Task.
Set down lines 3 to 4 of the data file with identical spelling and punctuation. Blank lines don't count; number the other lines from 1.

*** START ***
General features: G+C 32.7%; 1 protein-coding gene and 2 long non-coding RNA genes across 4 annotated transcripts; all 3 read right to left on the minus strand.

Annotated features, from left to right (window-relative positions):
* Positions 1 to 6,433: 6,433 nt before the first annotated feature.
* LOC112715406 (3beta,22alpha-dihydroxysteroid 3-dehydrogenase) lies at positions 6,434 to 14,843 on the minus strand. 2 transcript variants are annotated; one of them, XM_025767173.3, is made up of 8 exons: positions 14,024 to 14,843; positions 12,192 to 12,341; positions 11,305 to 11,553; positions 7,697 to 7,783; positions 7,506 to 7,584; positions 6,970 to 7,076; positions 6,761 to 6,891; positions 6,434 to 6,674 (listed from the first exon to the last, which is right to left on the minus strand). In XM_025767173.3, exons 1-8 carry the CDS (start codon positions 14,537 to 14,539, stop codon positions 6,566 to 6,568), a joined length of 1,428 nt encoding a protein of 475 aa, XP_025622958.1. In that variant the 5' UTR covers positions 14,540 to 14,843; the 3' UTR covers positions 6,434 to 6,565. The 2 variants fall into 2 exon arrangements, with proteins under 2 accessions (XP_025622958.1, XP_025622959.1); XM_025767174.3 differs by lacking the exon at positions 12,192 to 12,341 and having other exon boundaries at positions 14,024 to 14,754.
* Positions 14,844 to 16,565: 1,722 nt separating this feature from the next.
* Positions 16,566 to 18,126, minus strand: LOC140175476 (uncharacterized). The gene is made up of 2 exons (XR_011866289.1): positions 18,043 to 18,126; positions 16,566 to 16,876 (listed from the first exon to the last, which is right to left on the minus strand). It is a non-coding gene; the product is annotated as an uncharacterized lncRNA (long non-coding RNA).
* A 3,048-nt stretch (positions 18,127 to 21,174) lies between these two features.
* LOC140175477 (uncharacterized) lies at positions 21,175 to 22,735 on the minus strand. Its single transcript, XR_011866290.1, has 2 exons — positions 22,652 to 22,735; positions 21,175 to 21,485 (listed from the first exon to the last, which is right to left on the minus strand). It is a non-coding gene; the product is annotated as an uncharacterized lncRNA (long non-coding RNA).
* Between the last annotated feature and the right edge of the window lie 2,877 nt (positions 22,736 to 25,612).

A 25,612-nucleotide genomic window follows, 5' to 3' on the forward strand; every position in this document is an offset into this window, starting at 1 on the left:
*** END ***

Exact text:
* Positions 1 to 6,433: 6,433 nt before the first annotated feature.
* LOC112715406 (3beta,22alpha-dihydroxysteroid 3-dehydrogenase) lies at positions 6,434 to 14,843 on the minus strand. 2 transcript variants are annotated; one of them, XM_025767173.3, is made up of 8 exons: positions 14,024 to 14,843; positions 12,192 to 12,341; positions 11,305 to 11,553; positions 7,697 to 7,783; positions 7,506 to 7,584; positions 6,970 to 7,076; positions 6,761 to 6,891; positions 6,434 to 6,674 (listed from the first exon to the last, which is right to left on the minus strand). In XM_025767173.3, exons 1-8 carry the CDS (start codon positions 14,537 to 14,539, stop codon positions 6,566 to 6,568), a joined length of 1,428 nt encoding a protein of 475 aa, XP_025622958.1. In that variant the 5' UTR covers positions 14,540 to 14,843; the 3' UTR covers positions 6,434 to 6,565. The 2 variants fall into 2 exon arrangements, with proteins under 2 accessions (XP_025622958.1, XP_025622959.1); XM_025767174.3 differs by lacking the exon at positions 12,192 to 12,341 and having other exon boundaries at positions 14,024 to 14,754.